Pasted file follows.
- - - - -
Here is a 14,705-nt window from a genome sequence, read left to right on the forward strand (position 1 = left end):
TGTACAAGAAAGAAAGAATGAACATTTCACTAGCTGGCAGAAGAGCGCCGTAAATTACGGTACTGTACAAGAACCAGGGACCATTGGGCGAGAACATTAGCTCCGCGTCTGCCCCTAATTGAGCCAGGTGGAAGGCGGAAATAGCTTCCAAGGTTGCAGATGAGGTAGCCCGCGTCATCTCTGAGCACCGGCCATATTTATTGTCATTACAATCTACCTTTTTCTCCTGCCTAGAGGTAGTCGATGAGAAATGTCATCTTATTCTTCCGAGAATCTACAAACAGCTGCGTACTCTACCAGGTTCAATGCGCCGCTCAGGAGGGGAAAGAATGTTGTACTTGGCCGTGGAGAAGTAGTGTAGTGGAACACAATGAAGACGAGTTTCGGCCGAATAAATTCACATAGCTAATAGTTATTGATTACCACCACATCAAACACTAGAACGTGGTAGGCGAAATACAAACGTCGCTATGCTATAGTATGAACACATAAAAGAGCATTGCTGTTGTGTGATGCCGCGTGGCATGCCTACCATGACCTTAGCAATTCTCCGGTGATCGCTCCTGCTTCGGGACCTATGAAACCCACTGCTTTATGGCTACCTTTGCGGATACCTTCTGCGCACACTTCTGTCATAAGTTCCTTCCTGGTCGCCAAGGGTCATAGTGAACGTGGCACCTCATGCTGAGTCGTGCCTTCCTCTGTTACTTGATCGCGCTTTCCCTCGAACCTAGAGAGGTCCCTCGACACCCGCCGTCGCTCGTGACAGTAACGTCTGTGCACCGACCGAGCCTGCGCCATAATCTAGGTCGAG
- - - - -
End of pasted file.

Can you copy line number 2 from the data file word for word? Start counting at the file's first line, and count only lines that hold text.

TGTACAAGAAAGAAAGAATGAACATTTCACTAGCTGGCAGAAGAGCGCCGTAAATTACGGTACTGTACAAGAACCAGGGACCATTGGGCGAGAACATTAGCTCCGCGTCTGCCCCTAATTGAGCCAGGTGGAAGGCGGAAATAGCTTCCAAGGTTGCAGATGAGGTAGCCCGCGTCATCTCTGAGCACCGGCCATATTTATTGTCATTACAATCTACCTTTTTCTCCTGCCTAGAGGTAGTCGATGAGAAATGTCATCTTATTCTTCCGAGAATCTACAAACAGCTGCGTACTCTACCAGGTTCAATGCGCCGCTCAGGAGGGGAAAGAATGTTGTACTTGGCCGTGGAGAAGTAGTGTAGTGGAACACAATGAAGACGAGTTTCGGCCGAATAAATTCACATAGCTAATAGTTATTGATTACCACCACATCAAACACTAGAACGTGGTAGGCGAAATACAAACGTCGCTATGCTATAGTATGAACACATAAAAGAGCATTGCTGTTGTGTGATGCCGCGTGGCATGCCTACCATGACCTTAGCAATTCTCCGGTGATCGCTCCTGCTTCGGGACCTATGAAACCCACTGCTTTATGGCTACCTTTGCGGATACCTTCTGCGCACACTTCTGTCATAAGTTCCTTCCTGGTCGCCAAGGGTCATAGTGAACGTGGCACCTCATGCTGAGTCGTGCCTTCCTCTGTTACTTGATCGCGCTTTCCCTCGAACCTAGAGAGGTCCCTCGACACCCGCCGTCGCTCGTGACAGTAACGTCTGTGCACCGACCGAGCCTGCGCCATAATCTAGGTCGAG